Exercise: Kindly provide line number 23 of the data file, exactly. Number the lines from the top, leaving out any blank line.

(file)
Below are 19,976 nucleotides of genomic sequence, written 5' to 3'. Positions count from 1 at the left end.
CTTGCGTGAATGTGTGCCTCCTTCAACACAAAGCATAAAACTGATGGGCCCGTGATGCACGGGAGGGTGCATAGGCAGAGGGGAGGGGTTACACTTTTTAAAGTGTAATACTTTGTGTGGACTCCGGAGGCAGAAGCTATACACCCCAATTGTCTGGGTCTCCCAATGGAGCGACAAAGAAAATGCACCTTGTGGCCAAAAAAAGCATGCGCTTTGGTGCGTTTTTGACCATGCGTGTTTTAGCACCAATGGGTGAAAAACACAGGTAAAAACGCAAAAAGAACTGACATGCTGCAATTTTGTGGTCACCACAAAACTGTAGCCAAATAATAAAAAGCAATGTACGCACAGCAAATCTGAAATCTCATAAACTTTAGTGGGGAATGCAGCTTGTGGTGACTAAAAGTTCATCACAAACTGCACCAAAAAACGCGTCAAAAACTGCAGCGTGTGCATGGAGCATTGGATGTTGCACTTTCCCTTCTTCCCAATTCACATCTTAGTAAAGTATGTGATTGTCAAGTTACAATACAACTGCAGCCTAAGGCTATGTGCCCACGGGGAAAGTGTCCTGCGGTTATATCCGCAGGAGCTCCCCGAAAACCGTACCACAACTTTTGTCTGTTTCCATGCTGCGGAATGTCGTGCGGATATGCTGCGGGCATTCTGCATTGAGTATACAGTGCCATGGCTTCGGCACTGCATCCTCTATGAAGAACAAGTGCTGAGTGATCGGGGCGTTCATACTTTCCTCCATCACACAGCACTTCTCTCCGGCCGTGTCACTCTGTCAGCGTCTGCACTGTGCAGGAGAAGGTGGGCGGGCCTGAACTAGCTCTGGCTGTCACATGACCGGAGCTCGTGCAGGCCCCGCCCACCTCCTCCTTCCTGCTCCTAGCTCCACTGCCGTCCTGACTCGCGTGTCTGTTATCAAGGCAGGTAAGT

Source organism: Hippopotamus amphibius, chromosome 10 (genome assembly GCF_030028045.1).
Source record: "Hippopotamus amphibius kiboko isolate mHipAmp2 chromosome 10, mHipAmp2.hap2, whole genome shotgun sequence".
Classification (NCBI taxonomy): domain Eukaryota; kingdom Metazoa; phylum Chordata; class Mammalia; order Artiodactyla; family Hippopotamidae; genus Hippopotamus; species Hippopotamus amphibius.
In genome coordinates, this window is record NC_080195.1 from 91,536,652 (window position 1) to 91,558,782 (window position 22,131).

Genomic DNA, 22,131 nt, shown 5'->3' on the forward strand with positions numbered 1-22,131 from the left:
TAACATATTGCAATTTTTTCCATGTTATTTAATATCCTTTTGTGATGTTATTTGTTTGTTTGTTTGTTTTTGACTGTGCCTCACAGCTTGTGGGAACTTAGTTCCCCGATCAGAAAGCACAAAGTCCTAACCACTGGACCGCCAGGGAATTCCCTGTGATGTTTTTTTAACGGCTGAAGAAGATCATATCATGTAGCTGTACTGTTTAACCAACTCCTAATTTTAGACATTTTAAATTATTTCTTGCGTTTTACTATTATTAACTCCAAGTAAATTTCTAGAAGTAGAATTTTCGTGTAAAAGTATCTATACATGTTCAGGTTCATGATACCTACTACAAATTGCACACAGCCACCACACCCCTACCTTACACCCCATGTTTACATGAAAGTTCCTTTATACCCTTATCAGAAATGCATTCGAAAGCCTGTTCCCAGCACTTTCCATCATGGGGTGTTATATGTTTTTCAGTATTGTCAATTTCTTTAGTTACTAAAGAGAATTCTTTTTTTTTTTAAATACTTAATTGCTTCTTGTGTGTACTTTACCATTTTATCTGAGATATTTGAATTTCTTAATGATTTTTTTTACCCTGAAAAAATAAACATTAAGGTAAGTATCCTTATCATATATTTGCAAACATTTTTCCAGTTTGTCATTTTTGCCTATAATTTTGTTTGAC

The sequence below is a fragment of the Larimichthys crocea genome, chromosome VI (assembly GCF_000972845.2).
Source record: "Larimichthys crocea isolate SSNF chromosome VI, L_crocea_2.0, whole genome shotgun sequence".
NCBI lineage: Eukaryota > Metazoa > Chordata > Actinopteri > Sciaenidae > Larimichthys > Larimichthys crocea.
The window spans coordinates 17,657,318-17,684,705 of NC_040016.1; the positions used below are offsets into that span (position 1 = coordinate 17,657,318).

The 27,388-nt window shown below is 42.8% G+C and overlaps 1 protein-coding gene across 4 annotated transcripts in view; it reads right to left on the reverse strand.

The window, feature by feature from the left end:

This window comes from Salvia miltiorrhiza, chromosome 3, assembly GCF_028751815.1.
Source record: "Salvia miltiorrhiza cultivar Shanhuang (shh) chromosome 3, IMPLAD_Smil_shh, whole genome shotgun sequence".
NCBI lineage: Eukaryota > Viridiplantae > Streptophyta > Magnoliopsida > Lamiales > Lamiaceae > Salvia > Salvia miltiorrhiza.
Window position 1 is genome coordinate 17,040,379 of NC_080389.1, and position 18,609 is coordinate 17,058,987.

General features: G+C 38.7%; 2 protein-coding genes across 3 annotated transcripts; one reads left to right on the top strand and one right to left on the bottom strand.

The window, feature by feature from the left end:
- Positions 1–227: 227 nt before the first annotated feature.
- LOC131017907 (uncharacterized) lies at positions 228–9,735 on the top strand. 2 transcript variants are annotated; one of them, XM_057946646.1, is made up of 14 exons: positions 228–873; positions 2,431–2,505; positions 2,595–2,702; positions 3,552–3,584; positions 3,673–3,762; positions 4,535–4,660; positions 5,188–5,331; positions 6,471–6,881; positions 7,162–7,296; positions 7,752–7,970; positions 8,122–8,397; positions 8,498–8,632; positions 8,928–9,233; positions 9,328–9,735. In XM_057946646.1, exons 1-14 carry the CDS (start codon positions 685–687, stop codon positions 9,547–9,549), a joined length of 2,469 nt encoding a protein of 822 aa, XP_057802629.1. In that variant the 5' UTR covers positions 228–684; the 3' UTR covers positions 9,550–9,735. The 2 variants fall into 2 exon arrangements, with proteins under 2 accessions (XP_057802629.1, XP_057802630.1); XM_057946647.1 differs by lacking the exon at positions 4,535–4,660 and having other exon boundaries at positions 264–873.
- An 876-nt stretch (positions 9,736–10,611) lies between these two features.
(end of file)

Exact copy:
- An 876-nt stretch (positions 9,736–10,611) lies between these two features.